Holy Spirit

God’s Plan For Your Life is Revealed Not Discovered (Stop Looking, Start Listening)

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14 - The Spirit of God

If you remember last week, we learned that regardless of what the multitudes of unbelievers in this world think, there really is objective truth and objective morality, and those things were written long, long ago by God Himself. And therefore, despite all of the dramatic changes of opinion which seek to envelop us, and all the forces pulling us towards compromise, there are many things that Christians will not change.

The world around us is redefining itself at a remarkable rate.

  • A hundred years ago few homes had a telephone, now almost everyone has access to the wonders of the internet in their pockets.
  • In 1915 only a handful of people graduated from high school, and only 1 in 10 doctors had a college education – today you almost need a bachelor’s degree to be hired to flip burgers.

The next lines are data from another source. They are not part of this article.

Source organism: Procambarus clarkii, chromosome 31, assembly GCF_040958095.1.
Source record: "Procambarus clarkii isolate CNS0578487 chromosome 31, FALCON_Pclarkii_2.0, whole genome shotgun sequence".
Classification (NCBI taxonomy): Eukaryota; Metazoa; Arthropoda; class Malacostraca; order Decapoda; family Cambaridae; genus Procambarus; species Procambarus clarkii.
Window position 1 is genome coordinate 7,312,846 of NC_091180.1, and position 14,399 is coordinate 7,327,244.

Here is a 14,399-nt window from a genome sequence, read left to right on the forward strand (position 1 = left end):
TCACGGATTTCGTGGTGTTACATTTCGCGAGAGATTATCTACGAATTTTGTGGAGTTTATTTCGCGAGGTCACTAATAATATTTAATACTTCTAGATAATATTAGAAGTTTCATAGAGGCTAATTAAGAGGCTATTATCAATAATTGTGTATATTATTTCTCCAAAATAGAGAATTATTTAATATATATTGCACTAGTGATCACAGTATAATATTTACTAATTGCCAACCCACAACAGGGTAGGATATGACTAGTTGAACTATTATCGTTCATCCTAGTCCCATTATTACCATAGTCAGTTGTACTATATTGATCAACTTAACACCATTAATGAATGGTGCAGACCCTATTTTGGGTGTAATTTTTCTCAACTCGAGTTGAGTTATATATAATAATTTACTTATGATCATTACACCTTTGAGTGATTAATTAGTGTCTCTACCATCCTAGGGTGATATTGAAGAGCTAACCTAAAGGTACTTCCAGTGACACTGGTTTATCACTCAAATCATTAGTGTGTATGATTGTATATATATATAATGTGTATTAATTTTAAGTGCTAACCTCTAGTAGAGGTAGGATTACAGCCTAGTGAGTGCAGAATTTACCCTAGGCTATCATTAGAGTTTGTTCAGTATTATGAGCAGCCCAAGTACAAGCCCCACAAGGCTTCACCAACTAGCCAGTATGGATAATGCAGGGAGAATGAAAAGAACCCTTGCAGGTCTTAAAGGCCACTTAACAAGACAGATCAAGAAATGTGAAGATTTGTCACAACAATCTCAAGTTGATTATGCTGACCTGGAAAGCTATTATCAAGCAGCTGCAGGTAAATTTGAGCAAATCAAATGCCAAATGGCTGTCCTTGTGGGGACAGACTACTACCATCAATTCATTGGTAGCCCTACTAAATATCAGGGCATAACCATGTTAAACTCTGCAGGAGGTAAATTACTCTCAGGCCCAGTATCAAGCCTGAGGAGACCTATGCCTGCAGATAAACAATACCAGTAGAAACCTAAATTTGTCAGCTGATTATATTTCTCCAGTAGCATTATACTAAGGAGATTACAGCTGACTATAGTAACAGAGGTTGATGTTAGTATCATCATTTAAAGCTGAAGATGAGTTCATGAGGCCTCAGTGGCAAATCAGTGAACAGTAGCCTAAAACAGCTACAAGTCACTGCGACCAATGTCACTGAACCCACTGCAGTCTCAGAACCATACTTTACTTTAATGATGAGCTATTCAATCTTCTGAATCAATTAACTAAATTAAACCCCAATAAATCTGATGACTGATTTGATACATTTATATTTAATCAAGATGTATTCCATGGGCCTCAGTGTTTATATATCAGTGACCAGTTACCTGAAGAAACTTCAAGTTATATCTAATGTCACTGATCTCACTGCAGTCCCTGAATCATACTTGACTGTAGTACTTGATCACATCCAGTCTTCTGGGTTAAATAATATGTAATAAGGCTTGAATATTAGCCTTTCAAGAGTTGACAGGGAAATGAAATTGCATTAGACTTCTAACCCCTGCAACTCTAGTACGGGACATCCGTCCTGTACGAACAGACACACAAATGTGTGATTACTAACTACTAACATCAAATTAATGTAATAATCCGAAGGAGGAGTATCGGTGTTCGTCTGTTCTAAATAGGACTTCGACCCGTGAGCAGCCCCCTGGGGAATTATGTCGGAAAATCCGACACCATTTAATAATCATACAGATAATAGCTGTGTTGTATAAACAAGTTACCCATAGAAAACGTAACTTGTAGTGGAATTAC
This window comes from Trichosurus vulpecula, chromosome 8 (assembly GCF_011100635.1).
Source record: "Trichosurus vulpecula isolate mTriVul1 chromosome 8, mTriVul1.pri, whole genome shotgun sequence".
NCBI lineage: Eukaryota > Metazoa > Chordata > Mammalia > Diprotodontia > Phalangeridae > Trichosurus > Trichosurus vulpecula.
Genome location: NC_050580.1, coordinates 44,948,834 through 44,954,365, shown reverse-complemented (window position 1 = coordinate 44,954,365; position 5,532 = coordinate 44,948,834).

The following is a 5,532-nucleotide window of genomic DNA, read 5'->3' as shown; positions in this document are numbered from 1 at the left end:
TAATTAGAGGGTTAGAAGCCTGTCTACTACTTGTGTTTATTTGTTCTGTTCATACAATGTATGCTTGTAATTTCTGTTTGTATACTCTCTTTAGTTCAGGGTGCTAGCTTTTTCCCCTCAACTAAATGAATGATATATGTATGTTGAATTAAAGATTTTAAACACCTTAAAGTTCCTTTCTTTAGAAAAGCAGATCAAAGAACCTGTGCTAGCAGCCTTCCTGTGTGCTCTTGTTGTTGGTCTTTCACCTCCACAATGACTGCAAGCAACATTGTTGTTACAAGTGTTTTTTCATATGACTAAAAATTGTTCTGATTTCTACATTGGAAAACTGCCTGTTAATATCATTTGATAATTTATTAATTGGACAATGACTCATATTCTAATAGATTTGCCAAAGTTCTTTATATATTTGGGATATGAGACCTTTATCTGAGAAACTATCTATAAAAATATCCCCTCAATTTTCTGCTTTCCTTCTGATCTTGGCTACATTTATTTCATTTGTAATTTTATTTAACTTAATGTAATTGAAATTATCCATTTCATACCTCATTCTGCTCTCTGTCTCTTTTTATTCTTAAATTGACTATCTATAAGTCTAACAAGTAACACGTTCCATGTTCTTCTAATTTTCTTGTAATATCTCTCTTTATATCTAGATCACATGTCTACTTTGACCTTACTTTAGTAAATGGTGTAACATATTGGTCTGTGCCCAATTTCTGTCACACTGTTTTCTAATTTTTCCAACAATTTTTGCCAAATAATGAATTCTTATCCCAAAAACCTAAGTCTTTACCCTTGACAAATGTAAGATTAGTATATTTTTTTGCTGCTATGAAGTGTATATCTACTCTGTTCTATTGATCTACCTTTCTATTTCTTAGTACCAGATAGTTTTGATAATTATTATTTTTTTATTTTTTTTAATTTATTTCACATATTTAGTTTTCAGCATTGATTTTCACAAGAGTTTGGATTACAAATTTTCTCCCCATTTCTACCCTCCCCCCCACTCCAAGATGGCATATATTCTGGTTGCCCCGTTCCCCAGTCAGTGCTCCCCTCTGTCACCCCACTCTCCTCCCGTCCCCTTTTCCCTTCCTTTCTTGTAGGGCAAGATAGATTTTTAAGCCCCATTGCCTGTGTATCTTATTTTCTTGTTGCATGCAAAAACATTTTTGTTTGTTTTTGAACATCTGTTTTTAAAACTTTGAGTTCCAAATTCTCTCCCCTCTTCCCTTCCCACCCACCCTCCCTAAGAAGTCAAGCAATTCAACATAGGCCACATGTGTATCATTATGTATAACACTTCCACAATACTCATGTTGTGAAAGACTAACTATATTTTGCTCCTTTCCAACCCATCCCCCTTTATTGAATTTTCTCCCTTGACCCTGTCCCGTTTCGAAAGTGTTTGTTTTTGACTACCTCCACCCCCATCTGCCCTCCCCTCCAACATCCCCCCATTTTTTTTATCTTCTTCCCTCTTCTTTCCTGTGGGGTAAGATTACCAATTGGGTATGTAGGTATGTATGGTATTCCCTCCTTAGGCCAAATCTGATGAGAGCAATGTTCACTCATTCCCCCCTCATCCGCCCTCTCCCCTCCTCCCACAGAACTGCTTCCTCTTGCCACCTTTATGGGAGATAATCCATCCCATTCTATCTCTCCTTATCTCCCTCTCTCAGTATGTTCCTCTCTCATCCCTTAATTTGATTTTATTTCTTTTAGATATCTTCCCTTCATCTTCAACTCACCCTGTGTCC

• In 1915 you could get Marijuana and Heroin over the counter from your pharmacist.

In just one generation, we have seen radical changes in the way the world looks and sounds.

  • Tattoos used to be reserved for sailors, and piercings for women’s earlobes.
  • Children have all but stopped going to the park and riding their bikes all over the neighbourhood – although Pokémon Go seems to have changed that now!
  • Television wouldn’t even show a husband and wife in the same bed.
  • We didn’t hear the first uncensored swear word until 1999.
  • It took until 1971 before the sound of a toilet flush was heard on TV! Now we have Netflix and Game of Thrones.

And that’s just a little scratch off the surface. In an even shorter time, we’ve seen seismic changes in how the world views human sexuality, marriage and family, contraception and abortion, pornography and prostitution, the role of government, multiculturalism, religion, and more. And we’re not merely talking about fads and fashions, but complete reversals on these issues. What was once considered immoral, illegal, disgusting and even dangerous, is now part of our everyday mainstream media and culture.